A/N: This is my muddled attempt at a tribute to Anton Yelchin. I can't put my thoughts into words with any sort of meaning, so I won't. We are all in tears. And I like to think the characters of our beloved Star Trek universe cry with us at times like these.


Everyone reacts to tragedy in different ways. Leonard McCoy usually reacted with a quick dose of colorful sarcasm followed by a nose-to-the-grindstone sort of work ethic meant to bury anything else he might have been feeling. It worked for him. Other people liked to contemplate, talk out their feelings. Most of the time, Leonard would have been the first to snap at the weeping to "get over it."

Not today. Today was different, and he didn't know why.

Maybe because it should have been a day just like any other, but it wasn't. In so many ways, it wasn't.

Leonard sat on the bench next to the young Russian and surveyed the destruction. Leonard's silence obviously perturbed him, as it might have put anyone who knew him on edge. After a minute, he settled back into a slouch as he stared at their devastated city.

"I feel like… I lost a piece of myself."

Leonard glanced toward Pavel with an arched eyebrow. "That's normal." You're a doctor not a psychologist. Besides, what did any of them know about normal anymore? "I think." He cleared his throat and reached into his jacket for his flask.

This stuff worked just as well as his nose-to-the-grindstone work ethic.

Pavel shook his head. "I don't know." He leaned forward, resting his head in his hands. He blinked at the rubble, but tears came anyway. Leonard offered him the flask in response, and he took it. "Classes were in session." He sighed and took a drink. "They will never fly a starship. They will never explore strange, new worlds. They will never be captains."

Leonard nodded, frowning. "Damnit, kid."

It wasn't his fault, of course, but Pavel apologized, anyway. "Sorry," he said in his funny, clipped Russian accent, and handed the flask back.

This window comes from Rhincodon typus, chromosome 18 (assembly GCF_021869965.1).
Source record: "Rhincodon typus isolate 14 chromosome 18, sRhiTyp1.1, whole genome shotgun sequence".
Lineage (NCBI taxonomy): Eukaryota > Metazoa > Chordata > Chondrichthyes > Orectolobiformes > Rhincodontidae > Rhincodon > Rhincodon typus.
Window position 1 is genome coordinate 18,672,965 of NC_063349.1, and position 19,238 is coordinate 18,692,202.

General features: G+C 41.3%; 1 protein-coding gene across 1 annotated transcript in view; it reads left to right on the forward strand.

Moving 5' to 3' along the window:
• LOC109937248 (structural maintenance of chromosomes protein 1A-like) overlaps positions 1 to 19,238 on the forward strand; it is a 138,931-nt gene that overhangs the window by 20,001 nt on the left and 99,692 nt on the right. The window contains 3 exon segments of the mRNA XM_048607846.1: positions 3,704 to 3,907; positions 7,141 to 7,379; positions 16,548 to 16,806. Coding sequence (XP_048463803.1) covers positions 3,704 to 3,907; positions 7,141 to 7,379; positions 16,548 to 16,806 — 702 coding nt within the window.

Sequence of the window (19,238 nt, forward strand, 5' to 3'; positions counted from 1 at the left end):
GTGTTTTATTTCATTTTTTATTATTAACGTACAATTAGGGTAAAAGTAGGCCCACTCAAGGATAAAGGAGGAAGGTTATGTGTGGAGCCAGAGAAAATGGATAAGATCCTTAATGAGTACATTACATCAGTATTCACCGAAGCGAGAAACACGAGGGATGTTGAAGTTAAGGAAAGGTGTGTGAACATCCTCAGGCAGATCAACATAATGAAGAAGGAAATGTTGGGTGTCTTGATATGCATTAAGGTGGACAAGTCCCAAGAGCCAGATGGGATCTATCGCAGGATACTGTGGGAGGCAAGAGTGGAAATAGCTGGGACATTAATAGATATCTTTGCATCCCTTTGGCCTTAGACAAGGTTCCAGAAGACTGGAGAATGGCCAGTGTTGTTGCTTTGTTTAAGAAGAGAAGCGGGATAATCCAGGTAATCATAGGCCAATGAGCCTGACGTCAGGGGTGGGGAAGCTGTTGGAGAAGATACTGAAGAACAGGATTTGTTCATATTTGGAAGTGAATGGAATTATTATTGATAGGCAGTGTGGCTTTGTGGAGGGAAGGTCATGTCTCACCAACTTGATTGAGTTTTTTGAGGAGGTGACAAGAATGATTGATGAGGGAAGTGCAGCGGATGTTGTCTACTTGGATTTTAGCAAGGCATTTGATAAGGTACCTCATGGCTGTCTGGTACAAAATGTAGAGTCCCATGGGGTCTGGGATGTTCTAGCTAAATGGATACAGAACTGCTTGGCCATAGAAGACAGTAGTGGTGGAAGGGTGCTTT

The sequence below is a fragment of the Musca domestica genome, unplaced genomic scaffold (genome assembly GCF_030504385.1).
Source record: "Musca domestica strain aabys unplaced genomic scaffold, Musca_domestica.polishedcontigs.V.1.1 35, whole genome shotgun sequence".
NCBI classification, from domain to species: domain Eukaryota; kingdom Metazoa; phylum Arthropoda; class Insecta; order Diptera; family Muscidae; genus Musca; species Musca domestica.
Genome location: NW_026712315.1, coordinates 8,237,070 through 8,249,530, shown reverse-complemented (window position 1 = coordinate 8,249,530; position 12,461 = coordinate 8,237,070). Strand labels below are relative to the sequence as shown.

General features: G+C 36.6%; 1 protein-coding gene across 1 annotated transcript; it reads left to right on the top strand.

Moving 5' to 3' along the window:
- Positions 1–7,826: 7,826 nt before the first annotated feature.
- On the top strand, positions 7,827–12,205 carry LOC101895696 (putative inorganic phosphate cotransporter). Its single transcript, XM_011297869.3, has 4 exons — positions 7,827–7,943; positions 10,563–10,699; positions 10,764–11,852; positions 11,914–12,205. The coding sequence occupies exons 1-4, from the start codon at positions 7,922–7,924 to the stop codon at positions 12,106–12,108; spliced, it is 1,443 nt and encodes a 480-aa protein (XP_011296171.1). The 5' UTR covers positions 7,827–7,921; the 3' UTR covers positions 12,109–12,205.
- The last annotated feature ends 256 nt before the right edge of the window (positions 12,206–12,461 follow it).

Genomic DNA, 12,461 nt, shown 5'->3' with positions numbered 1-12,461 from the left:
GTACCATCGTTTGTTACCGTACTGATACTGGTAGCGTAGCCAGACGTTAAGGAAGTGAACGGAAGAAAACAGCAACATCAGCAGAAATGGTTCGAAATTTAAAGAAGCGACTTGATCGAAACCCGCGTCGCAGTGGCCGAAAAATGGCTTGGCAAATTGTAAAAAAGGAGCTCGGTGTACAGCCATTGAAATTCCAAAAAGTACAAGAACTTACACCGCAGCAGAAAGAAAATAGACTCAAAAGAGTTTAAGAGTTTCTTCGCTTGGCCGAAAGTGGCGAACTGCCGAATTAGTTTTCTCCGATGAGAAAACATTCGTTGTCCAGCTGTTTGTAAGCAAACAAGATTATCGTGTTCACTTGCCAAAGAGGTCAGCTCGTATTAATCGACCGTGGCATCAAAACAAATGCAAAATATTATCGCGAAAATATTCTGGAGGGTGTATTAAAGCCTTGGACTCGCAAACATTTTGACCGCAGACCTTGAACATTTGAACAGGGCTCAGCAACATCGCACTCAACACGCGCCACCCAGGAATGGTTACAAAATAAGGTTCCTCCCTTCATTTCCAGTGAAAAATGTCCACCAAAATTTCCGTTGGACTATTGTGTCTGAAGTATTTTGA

Leonard waved that away and tried to focus beyond his blurry vision. Pavel had hit on the thing that disturbed him the most. He'd lived, yes, not a bad life. Pretty damn good, if he was honest about it. It wasn't right that some bright, shining future be snatched away before the dazzled eyes of people so young.

Kids. Just kids. Like Chekov.

He'd lived long enough to know that life wasn't fair. And it wasn't fair that kids, kids like Chekov, had to endure that difficult truth so soon. And there was no way around it. Leonard's flask wasn't big enough for this sobering truth. They'd never fly a starship. They'd never explore. They'd never be captains.

And Leonard never thought that would hurt so much.

Pavel leaned back on the bench and pursed his lips. "They tell me not to be sad they're gone. But to be happy they lived. But…" He gestured weakly at the broken buildings, perhaps about to continue. He didn't. He sobbed instead.

Leonard took a deep breath and slowly, awkwardly, patted the boy's shoulder. That was a load of crap if Leonard ever heard one, but he had the decorum to not say that right now. "But it's still sad," he finished for him. Worse than sad, but he was not a thesaurus. He was just a doctor. And this couldn't be healed.

It would take time, but that was mostly a lie, too. It would never go away, not really. The lost futures and the bittersweet pasts would be with them forever. But maybe that was okay, because, even if in no other way, they'd be with them.

Maybe not. Tragedy was different for everyone. "I think," Leonard finally sighed, "we all lost a piece of ourselves."